PHKAxNoeKuremoto collaboration
Kodama




Girl in Brown (Kodama 5)

One of two famous Thai nymphs, Nang Takian – The Ironwood Girl belongs to particular such tree. Since its timber is perfect local material to construct traditional wooden house and ship back in old times; before cutting down into log, a ceremony with offerings will be required. The sylvan spirit will be then invited to live on into the habitat and thus protecting people inside, to live peacefully or to safely reach the destination through storms. Ironwood’s seeds were threaded together in garlands and festooned on the twig, in and out of Kodama. Hand-gilding with gold leaf was done as a finishing as it was done on sacred objects.

Photographer
Chayaluck Peechapat




Sedimentation (Kodama 1 and Kodama 5)

Removing bad luck, winning a lotto, recovering from illness or fulfilling wishes; we pray to supreme beings since ancient times.
Regionally and religiously different, worship to deities come in various approach. The common one in Thailand is dressing up the tree with 7-coloured-clothes and garlands; which
you may found them on shrine, tree, or statues; even in the city center of Bangkok.

In this modern day with Atheism becoming more popular; it might sound superstitious but many Thais have faith in these dogmas, with no certain history on origin or how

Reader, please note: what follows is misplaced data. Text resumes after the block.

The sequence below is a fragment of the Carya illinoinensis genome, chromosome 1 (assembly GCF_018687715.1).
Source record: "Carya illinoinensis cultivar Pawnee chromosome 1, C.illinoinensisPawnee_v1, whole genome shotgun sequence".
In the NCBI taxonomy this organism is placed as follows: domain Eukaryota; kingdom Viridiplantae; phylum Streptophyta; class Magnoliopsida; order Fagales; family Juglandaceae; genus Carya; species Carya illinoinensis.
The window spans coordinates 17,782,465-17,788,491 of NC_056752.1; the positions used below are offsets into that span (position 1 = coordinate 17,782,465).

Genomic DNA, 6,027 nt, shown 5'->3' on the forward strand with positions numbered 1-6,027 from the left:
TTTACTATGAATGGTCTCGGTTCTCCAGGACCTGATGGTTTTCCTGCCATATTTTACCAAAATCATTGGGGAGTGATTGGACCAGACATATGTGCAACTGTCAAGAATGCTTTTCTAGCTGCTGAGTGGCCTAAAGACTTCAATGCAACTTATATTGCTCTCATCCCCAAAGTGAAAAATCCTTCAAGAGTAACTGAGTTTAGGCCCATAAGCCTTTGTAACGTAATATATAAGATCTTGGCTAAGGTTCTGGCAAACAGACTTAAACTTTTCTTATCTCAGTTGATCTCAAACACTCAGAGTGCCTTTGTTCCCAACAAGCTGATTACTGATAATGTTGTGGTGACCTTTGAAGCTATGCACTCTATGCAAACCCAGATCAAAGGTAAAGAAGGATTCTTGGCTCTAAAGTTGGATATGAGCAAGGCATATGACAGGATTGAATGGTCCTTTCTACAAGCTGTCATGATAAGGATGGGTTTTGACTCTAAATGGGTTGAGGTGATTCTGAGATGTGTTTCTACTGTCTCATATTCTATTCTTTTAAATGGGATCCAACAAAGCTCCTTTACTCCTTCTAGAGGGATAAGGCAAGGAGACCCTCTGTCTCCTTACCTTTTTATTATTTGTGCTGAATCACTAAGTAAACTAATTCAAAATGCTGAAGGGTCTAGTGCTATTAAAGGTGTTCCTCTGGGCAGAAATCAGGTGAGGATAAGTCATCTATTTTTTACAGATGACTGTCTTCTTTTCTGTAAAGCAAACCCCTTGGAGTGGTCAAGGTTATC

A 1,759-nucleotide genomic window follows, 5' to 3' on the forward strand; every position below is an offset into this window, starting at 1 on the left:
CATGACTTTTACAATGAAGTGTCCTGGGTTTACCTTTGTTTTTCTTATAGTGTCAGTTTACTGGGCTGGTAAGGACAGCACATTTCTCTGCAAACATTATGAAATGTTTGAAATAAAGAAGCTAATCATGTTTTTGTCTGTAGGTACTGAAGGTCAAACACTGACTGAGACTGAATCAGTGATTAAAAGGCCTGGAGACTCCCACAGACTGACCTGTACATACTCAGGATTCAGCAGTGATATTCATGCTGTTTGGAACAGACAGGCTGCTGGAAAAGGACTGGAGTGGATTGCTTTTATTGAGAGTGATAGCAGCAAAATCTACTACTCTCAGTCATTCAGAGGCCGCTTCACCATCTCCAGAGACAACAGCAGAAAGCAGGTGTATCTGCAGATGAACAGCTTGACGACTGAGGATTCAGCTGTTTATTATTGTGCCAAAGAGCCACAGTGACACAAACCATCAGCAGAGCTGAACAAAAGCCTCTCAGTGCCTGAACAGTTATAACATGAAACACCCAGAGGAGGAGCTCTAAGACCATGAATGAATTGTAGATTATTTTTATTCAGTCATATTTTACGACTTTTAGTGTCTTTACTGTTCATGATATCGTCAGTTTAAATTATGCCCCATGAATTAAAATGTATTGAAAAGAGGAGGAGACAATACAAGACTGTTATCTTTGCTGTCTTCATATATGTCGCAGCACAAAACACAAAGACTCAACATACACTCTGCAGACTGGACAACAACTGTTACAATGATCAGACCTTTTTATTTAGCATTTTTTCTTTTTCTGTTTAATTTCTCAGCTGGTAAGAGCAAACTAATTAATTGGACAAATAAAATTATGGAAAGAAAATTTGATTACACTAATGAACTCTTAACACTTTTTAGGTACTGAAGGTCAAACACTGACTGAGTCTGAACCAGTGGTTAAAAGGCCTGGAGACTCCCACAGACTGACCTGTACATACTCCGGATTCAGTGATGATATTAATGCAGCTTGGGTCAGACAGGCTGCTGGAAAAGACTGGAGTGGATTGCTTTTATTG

it roots deeply. Just more clothes and garlands worn on, more holy the spirit will be, more people will come, and the believe live on.

Photographer
Teerachai Sanjaisri


Shadow Entities (Kodama 1)

Once in several years, a solar eclipse will be occurred – mythically believed that the sun was eaten by Rāhu, a dark demon which bring chaos and disaster. To prevent ourselves from ill-fated events, spiritually and physically maybe, exactly 8 types of any available offering and the spell are necessary. In this piece of arrangement; grass jelly, eggplant, sweet potato, grape, cabbage, allium, carnation, and Crocosmia were selected as dark ingredients. Can you spot them all?
Photographer
Pattaradhorn Rujeraprapa






Mark